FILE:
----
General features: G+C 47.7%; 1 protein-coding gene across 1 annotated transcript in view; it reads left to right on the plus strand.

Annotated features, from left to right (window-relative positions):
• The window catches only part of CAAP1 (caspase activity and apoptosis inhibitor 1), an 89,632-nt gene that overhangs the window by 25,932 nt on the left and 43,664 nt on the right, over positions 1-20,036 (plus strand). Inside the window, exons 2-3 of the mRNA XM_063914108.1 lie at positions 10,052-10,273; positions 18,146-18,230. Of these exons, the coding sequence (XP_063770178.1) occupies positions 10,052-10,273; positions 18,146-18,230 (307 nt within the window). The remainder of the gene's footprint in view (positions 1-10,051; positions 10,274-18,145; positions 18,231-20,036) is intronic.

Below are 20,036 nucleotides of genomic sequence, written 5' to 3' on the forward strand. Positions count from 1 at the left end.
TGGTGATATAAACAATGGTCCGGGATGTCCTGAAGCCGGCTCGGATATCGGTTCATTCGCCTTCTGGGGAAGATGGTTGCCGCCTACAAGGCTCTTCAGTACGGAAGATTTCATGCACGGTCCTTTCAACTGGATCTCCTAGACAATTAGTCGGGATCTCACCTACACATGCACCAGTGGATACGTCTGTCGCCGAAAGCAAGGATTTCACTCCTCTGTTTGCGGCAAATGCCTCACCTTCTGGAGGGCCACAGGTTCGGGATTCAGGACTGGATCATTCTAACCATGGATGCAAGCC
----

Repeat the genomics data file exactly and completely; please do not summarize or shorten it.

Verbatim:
General features: G+C 47.7%; 1 protein-coding gene across 1 annotated transcript in view; it reads left to right on the plus strand.

Annotated features, from left to right (window-relative positions):
• The window catches only part of CAAP1 (caspase activity and apoptosis inhibitor 1), an 89,632-nt gene that overhangs the window by 25,932 nt on the left and 43,664 nt on the right, over positions 1-20,036 (plus strand). Inside the window, exons 2-3 of the mRNA XM_063914108.1 lie at positions 10,052-10,273; positions 18,146-18,230. Of these exons, the coding sequence (XP_063770178.1) occupies positions 10,052-10,273; positions 18,146-18,230 (307 nt within the window). The remainder of the gene's footprint in view (positions 1-10,051; positions 10,274-18,145; positions 18,231-20,036) is intronic.

Below are 20,036 nucleotides of genomic sequence, written 5' to 3' on the forward strand. Positions count from 1 at the left end.
TGGTGATATAAACAATGGTCCGGGATGTCCTGAAGCCGGCTCGGATATCGGTTCATTCGCCTTCTGGGGAAGATGGTTGCCGCCTACAAGGCTCTTCAGTACGGAAGATTTCATGCACGGTCCTTTCAACTGGATCTCCTAGACAATTAGTCGGGATCTCACCTACACATGCACCAGTGGATACGTCTGTCGCCGAAAGCAAGGATTTCACTCCTCTGTTTGCGGCAAATGCCTCACCTTCTGGAGGGCCACAGGTTCGGGATTCAGGACTGGATCATTCTAACCATGGATGCAAGCC